The frost was like concrete the following morning. I stood on the doorstep and sipped my coffee, enjoying the warmth of the house on my back. It was six thirty, and stars unravelled in the East where the heather hill had become a two dimensional silhouette against the first glow of daylight. The dog had woken to the sound of the gun cabinet, and so she bothered my knees and whacked her tail on the doorframe.
It is a five minute drive to the merse, and duck were already moving when I arrived. The moon was a distant memory and the rolling passage of the creek was the same flat tone of the frozen fields. I could hear that several dozen wigeon and teal had come together in a rollicking gang around the bend, and I crouched down in the rooty bole of a horse chestnut tree, hoping they would come my way. A pair of half-seen goosanders croaked to one another on the water, and the dimpled, swirling tide picked up traces of the last starlight.
I have shot this creek for fifteen years, and I used to misidentify the waders which are ever-present here, assuming that they must be sandpipers. In reality, sandpipers are miles away in midwinter, and the constant buzz of sound and motion is caused by redshanks which chase one another up and down the strandline. There were greenshanks too last winter, but these were unusual in having come so far inland. This is tidal water, but the greenshanks normally prefer the pancake-flat channels further out into the Firth. It seemed that there were many more redshank than normal on Saturday morning, and when the action was over and I walked a short way upstream to warm up the dog, I must have seen seventeen or eighteen in a single three hundred yard stretch.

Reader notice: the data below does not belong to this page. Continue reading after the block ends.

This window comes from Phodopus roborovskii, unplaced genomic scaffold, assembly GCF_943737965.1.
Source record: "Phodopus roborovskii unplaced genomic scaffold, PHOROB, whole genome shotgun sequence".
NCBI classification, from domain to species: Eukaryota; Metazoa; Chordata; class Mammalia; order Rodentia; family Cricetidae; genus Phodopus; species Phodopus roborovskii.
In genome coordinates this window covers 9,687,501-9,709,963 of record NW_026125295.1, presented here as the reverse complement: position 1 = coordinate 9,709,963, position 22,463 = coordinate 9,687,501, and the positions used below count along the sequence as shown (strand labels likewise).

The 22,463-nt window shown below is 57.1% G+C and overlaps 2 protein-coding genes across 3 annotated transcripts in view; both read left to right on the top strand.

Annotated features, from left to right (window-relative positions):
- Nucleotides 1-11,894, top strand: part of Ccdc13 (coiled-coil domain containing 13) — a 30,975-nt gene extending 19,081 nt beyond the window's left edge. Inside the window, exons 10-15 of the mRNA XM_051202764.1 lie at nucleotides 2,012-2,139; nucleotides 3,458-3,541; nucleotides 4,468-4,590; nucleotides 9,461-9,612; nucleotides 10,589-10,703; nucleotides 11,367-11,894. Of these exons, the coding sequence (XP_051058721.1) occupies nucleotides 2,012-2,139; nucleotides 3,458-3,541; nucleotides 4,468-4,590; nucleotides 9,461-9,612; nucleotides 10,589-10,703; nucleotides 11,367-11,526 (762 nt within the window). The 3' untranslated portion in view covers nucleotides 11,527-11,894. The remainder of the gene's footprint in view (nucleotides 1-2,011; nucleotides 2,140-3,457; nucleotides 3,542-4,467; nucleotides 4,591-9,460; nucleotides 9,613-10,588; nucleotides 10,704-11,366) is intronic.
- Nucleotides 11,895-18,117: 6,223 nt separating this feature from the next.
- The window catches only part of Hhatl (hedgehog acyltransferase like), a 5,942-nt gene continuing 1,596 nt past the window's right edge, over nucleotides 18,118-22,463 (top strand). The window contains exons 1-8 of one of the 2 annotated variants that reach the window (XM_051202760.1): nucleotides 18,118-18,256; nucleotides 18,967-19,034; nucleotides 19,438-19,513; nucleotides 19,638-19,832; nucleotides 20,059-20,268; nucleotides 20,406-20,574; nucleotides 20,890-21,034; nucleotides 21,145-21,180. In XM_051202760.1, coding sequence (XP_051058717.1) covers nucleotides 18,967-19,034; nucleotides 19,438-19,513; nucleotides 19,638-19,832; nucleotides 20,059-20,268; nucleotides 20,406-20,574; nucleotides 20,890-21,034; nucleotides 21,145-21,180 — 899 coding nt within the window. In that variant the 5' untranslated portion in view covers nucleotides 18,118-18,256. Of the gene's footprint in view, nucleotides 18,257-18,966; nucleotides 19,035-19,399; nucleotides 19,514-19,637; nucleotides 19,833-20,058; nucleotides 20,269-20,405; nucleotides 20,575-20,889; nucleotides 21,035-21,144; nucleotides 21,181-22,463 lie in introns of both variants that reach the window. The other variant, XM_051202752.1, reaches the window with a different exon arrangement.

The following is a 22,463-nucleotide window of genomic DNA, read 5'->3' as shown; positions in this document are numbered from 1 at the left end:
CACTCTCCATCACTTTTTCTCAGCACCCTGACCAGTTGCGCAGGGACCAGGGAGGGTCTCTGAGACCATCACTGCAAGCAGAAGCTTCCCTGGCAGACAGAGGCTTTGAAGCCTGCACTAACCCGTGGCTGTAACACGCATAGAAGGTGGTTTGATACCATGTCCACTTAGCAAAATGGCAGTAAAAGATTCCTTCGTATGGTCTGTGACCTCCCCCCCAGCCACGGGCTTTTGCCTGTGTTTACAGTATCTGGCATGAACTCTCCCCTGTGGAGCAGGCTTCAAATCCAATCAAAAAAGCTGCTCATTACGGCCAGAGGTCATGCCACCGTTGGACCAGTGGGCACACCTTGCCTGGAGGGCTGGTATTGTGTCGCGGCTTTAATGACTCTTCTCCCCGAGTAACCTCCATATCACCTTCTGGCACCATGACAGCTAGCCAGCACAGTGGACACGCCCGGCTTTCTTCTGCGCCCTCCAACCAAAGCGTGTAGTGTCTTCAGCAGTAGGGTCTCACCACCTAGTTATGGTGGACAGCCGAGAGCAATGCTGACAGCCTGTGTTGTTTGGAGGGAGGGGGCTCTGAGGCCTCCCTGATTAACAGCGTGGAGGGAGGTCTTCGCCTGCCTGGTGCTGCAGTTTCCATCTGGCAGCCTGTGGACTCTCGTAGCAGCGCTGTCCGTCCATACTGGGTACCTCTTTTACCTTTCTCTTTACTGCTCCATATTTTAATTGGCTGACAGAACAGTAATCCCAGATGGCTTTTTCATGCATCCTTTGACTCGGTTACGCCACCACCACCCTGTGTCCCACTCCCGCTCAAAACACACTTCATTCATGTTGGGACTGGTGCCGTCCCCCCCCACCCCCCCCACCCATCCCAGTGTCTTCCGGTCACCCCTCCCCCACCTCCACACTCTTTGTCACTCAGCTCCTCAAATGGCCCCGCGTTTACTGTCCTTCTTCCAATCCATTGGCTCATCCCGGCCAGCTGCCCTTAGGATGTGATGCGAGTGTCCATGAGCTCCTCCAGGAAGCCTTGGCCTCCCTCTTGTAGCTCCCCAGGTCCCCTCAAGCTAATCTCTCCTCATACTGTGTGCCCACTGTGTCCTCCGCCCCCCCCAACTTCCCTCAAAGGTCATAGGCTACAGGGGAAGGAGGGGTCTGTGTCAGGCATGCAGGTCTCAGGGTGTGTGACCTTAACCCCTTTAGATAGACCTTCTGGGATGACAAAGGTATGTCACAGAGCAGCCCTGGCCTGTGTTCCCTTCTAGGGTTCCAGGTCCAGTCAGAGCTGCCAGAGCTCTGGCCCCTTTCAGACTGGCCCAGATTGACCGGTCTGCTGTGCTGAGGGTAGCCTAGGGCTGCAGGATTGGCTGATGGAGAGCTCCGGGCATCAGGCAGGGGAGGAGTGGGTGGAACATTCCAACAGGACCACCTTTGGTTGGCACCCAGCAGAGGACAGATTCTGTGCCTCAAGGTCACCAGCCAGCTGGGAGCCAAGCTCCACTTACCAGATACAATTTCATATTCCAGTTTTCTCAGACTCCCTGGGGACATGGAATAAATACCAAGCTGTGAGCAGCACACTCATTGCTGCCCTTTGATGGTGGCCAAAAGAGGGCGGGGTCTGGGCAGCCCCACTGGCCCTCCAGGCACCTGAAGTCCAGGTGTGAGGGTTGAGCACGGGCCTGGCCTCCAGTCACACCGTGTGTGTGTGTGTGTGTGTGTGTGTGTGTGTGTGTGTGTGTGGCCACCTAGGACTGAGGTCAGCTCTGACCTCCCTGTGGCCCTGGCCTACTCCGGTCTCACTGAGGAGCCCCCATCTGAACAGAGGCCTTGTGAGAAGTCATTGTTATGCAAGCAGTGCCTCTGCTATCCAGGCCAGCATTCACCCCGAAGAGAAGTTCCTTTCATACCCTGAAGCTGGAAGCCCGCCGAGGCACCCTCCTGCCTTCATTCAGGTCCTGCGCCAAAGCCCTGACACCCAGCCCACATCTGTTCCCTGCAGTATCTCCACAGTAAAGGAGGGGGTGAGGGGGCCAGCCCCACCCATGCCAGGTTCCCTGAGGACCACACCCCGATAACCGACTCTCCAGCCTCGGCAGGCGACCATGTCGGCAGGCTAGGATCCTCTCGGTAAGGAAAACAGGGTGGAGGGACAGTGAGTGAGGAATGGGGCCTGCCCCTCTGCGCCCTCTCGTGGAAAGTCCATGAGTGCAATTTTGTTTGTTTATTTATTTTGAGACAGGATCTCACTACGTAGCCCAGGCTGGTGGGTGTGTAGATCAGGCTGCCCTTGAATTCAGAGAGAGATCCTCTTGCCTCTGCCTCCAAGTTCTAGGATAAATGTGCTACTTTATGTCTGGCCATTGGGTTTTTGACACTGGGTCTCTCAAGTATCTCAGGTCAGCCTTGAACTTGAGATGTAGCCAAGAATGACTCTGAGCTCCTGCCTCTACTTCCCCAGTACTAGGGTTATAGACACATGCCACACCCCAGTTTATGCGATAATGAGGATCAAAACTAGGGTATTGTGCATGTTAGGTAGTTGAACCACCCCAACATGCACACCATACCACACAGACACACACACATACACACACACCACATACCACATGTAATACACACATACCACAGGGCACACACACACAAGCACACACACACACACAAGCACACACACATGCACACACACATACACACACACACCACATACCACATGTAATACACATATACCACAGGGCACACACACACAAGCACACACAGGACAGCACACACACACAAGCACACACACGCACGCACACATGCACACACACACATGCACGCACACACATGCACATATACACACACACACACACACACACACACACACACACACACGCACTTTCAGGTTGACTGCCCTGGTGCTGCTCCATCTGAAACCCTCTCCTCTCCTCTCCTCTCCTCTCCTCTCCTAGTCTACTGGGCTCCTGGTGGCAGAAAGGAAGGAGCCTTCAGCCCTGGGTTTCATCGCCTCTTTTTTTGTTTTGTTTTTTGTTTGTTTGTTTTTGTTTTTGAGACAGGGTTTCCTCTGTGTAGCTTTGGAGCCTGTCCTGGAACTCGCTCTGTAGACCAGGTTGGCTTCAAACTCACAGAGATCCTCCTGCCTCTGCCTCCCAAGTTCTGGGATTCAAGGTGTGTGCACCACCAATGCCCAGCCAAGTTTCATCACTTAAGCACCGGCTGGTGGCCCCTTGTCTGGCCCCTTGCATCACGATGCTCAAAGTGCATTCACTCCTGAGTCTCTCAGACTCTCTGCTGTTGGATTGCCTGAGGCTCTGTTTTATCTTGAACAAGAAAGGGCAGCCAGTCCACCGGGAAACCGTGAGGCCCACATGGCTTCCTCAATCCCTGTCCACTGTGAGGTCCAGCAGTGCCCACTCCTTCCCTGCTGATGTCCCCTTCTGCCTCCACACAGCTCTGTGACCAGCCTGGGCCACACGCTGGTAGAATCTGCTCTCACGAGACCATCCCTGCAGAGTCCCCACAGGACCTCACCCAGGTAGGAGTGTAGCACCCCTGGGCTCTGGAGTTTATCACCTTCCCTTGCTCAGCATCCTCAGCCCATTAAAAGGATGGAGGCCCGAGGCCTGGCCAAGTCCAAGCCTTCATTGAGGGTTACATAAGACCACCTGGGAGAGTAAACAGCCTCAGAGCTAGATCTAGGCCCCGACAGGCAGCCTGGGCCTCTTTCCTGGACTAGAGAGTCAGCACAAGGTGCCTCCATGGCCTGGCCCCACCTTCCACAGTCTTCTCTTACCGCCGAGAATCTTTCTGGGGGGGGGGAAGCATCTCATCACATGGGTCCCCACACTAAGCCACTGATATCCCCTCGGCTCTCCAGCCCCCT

When the wigeon came, they did so in a black, sweeping gang, trailing banners and shrieking with delight. The shots sprang them up into a sudden climb, and two shapes came down into the tide with a plash. In the ensuing excitement, the dog plunged into the deep, fast moving water and picked them both; a real triumph and a tremendous test of her courage. She clearly wasn’t happy with the first bird, which had ended up on the steepest face of the creek’s far bank and required a difficult climb out of ice cold water, but she persevered beautifully and brought the cock back to my hand with a relieved expression.
The second bird was floating out to sea at a brisk walking pace, and she ran down until she was alongside it before a quick swim and an easy retrieve. Her work gave me far more pleasure than the shooting had, and she diligently returned to her vantage point by my knee in anticipation of the next challenge. Ice coated her whiskers and crackled her fur, but these conditions are what labradors were bred for and she never lost her poise.
There were a few more chances before nine o’clock, but by then the birds had largely settled down into their roosts for the day. Several cormorants followed the creek’s channel at about head height, trailing their wings like bundles of silage wrapper. This unassuming little corner never fails to delight, and I headed off up the hill to look at the cattle before breakfast.